On Dec. 1, during Thai Prime Minister Prayuth Chan-o-cha’s first visit to Kuala Lumpur, he and his Malaysian counterpart, Prime Minister Najib Razak, agreed on the conditions to restart peace efforts to resolve the deadly southern Thailand insurgency. While the resumption of Malaysia-hosted peace talks between the Thai state and Malay-Muslim rebels is an encouraging sign, the parties are likely to encounter formidable challenges as they attempt to structure a political solution that will lead to a durable peace and end Southeast Asia’s most lethal ongoing conflict.
Since the latest outbreak of the insurgency in Thailand’s Malay-Muslim-majority southernmost provinces in 2004, more than 6,000 people have been killed as shadowy insurgents fight for autonomy from predominantly Buddhist Thailand. A succession of Thai governments has tried to stem the violence over the years, but to no avail. Seemingly undeterred, Prayuth, who assumed the premiership after leading a military coup against former Prime Minister Yingluck Shinawatra’s government earlier this year, vowed in September to end the insurgency before Thailand enters the Association of Southeast Asian Nations (ASEAN) Economic Community at the end of 2015. His Malaysia visit has laid the groundwork for talks to begin.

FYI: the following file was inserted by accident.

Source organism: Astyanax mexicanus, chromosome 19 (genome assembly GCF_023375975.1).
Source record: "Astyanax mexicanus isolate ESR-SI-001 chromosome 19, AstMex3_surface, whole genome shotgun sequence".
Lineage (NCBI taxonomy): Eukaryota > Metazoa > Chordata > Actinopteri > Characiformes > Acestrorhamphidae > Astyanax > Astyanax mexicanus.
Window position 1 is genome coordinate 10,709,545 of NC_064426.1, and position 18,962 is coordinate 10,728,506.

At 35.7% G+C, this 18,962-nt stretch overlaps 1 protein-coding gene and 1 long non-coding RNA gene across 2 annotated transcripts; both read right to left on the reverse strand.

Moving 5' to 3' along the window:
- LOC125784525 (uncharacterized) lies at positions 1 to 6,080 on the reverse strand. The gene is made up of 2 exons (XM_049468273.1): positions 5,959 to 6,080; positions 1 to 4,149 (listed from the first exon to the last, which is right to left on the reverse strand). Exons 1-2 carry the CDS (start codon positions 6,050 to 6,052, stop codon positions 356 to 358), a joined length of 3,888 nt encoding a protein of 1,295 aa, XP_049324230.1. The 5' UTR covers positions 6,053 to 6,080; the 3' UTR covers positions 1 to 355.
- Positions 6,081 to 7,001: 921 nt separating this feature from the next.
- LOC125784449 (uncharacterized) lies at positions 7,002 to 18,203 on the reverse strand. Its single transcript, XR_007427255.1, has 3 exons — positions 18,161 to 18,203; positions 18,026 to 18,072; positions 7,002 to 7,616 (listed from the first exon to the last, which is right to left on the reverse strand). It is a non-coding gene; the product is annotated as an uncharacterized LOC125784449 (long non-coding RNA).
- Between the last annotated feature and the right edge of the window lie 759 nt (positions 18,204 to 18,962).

The road to a political solution, however, is riddled with familiar and formidable obstacles. Getting meaningful talks off the ground itself will be a herculean task. During Chan-o-cha’s visit earlier this month, he and Najib agreed to three principles to govern negotiations: a cease-fire; the representation at the talks of all parties; and a unified set of demands from all parties. But those conditions require engaging the full range of actors not only among the insurgents, but also within the Thai state, which has thus far proven impossible. The decentralized nature of the insurgency, with a network of leaders providing loose guidance to regional commanders who run various cells, makes it difficult to verify if those at the table ever have full control of the movement. Meanwhile, the myriad Thai security agencies that operate in the south—including the army, police, paramilitary rangers and village defense volunteers—are prone to pursuing their own narrow interests rather than those of the state.